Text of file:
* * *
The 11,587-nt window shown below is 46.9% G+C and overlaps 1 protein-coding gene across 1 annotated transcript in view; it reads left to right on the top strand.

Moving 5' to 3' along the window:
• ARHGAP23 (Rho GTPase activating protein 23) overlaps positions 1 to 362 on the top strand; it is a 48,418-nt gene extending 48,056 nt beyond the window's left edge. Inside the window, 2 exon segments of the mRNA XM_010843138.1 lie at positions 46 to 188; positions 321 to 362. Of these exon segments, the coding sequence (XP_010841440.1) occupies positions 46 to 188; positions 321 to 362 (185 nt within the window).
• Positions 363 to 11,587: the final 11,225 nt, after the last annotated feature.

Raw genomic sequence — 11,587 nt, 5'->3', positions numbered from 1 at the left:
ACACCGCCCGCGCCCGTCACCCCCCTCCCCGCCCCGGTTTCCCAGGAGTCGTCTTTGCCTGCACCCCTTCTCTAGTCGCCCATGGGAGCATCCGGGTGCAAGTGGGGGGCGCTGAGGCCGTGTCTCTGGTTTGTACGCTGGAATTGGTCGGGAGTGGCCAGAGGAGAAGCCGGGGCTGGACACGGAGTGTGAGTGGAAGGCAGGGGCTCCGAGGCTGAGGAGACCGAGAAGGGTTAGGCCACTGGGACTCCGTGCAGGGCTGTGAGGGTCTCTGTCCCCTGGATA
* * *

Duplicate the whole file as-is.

The 11,587-nt window shown below is 46.9% G+C and overlaps 1 protein-coding gene across 1 annotated transcript in view; it reads left to right on the top strand.

Moving 5' to 3' along the window:
• ARHGAP23 (Rho GTPase activating protein 23) overlaps positions 1 to 362 on the top strand; it is a 48,418-nt gene extending 48,056 nt beyond the window's left edge. Inside the window, 2 exon segments of the mRNA XM_010843138.1 lie at positions 46 to 188; positions 321 to 362. Of these exon segments, the coding sequence (XP_010841440.1) occupies positions 46 to 188; positions 321 to 362 (185 nt within the window).
• Positions 363 to 11,587: the final 11,225 nt, after the last annotated feature.

Raw genomic sequence — 11,587 nt, 5'->3', positions numbered from 1 at the left:
ACACCGCCCGCGCCCGTCACCCCCCTCCCCGCCCCGGTTTCCCAGGAGTCGTCTTTGCCTGCACCCCTTCTCTAGTCGCCCATGGGAGCATCCGGGTGCAAGTGGGGGGCGCTGAGGCCGTGTCTCTGGTTTGTACGCTGGAATTGGTCGGGAGTGGCCAGAGGAGAAGCCGGGGCTGGACACGGAGTGTGAGTGGAAGGCAGGGGCTCCGAGGCTGAGGAGACCGAGAAGGGTTAGGCCACTGGGACTCCGTGCAGGGCTGTGAGGGTCTCTGTCCCCTGGATA